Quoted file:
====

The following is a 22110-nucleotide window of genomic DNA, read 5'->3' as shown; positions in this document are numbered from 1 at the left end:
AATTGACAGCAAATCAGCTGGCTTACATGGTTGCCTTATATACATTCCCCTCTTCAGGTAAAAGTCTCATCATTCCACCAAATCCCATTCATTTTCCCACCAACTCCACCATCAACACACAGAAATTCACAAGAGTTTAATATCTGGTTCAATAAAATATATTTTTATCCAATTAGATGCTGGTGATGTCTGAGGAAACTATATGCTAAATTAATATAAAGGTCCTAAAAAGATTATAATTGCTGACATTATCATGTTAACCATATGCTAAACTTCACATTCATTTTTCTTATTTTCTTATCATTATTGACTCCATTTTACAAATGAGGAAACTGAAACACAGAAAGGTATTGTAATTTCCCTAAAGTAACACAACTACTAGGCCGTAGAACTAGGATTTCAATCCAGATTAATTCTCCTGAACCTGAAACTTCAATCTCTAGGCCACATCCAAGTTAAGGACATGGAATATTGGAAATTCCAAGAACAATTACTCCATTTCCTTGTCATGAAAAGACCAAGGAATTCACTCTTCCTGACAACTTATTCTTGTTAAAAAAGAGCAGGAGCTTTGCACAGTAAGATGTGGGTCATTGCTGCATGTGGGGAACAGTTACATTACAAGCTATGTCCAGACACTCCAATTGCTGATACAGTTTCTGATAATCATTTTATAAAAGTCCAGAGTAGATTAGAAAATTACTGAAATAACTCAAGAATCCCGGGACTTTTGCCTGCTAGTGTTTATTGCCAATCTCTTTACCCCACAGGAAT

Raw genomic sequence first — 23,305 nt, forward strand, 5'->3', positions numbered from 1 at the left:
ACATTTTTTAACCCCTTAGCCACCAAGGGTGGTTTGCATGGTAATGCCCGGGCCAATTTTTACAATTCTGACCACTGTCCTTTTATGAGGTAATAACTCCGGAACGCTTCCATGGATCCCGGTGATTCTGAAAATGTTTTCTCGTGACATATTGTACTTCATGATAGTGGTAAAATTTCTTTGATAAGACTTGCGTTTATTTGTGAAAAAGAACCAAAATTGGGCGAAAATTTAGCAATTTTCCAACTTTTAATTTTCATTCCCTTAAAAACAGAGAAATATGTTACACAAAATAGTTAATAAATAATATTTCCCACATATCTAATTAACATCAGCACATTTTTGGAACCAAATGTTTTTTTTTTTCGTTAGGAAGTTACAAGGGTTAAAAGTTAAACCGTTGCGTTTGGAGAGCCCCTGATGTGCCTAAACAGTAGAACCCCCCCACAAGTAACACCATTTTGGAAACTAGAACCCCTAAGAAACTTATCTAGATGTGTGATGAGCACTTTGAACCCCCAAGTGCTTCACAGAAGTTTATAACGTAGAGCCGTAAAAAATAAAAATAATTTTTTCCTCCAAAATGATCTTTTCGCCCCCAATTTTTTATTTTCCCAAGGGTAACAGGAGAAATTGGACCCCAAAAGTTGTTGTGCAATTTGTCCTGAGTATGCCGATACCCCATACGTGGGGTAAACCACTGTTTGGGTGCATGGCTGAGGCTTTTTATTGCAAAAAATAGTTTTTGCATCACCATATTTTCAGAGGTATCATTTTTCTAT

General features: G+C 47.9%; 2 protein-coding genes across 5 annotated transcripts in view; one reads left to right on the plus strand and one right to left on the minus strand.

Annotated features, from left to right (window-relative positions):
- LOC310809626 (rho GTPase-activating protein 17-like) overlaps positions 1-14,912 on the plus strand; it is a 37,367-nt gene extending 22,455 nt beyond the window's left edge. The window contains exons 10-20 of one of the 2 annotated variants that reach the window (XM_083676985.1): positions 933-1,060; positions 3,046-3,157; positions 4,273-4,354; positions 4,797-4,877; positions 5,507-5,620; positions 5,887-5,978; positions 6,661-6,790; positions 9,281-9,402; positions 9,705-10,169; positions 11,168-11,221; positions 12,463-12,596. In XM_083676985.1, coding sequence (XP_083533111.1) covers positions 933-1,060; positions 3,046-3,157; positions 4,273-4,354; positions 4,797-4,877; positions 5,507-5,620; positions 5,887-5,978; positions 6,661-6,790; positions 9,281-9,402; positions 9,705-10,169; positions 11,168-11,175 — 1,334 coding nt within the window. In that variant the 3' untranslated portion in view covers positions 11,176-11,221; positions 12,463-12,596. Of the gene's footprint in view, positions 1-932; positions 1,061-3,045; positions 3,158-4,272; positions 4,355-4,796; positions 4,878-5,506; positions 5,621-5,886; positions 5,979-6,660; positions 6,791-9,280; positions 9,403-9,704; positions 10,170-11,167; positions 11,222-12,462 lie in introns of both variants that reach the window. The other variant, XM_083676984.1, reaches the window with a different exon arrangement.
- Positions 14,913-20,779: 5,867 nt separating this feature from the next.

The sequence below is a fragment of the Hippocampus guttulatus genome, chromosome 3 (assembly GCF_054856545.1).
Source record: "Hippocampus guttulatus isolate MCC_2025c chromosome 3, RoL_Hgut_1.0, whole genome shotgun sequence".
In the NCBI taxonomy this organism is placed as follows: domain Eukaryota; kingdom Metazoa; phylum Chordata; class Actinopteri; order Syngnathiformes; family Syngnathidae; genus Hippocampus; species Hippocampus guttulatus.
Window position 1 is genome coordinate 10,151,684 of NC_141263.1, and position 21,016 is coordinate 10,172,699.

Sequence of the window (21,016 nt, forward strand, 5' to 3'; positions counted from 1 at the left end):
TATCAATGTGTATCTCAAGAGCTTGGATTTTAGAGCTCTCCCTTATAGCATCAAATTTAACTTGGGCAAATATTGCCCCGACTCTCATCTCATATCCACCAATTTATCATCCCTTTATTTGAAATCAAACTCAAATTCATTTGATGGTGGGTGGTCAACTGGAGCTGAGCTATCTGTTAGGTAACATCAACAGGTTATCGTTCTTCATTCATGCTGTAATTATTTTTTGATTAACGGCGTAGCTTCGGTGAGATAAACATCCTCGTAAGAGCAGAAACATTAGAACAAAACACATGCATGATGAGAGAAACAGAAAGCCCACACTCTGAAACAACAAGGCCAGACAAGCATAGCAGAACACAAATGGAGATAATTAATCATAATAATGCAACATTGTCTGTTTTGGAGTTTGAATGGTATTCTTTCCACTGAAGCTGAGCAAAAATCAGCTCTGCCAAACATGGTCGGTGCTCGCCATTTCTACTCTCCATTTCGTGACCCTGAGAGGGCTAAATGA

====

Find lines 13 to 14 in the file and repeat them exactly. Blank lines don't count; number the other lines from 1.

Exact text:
Sequence of the window (21,016 nt, forward strand, 5' to 3'; positions counted from 1 at the left end):
TATCAATGTGTATCTCAAGAGCTTGGATTTTAGAGCTCTCCCTTATAGCATCAAATTTAACTTGGGCAAATATTGCCCCGACTCTCATCTCATATCCACCAATTTATCATCCCTTTATTTGAAATCAAACTCAAATTCATTTGATGGTGGGTGGTCAACTGGAGCTGAGCTATCTGTTAGGTAACATCAACAGGTTATCGTTCTTCATTCATGCTGTAATTATTTTTTGATTAACGGCGTAGCTTCGGTGAGATAAACATCCTCGTAAGAGCAGAAACATTAGAACAAAACACATGCATGATGAGAGAAACAGAAAGCCCACACTCTGAAACAACAAGGCCAGACAAGCATAGCAGAACACAAATGGAGATAATTAATCATAATAATGCAACATTGTCTGTTTTGGAGTTTGAATGGTATTCTTTCCACTGAAGCTGAGCAAAAATCAGCTCTGCCAAACATGGTCGGTGCTCGCCATTTCTACTCTCCATTTCGTGACCCTGAGAGGGCTAAATGA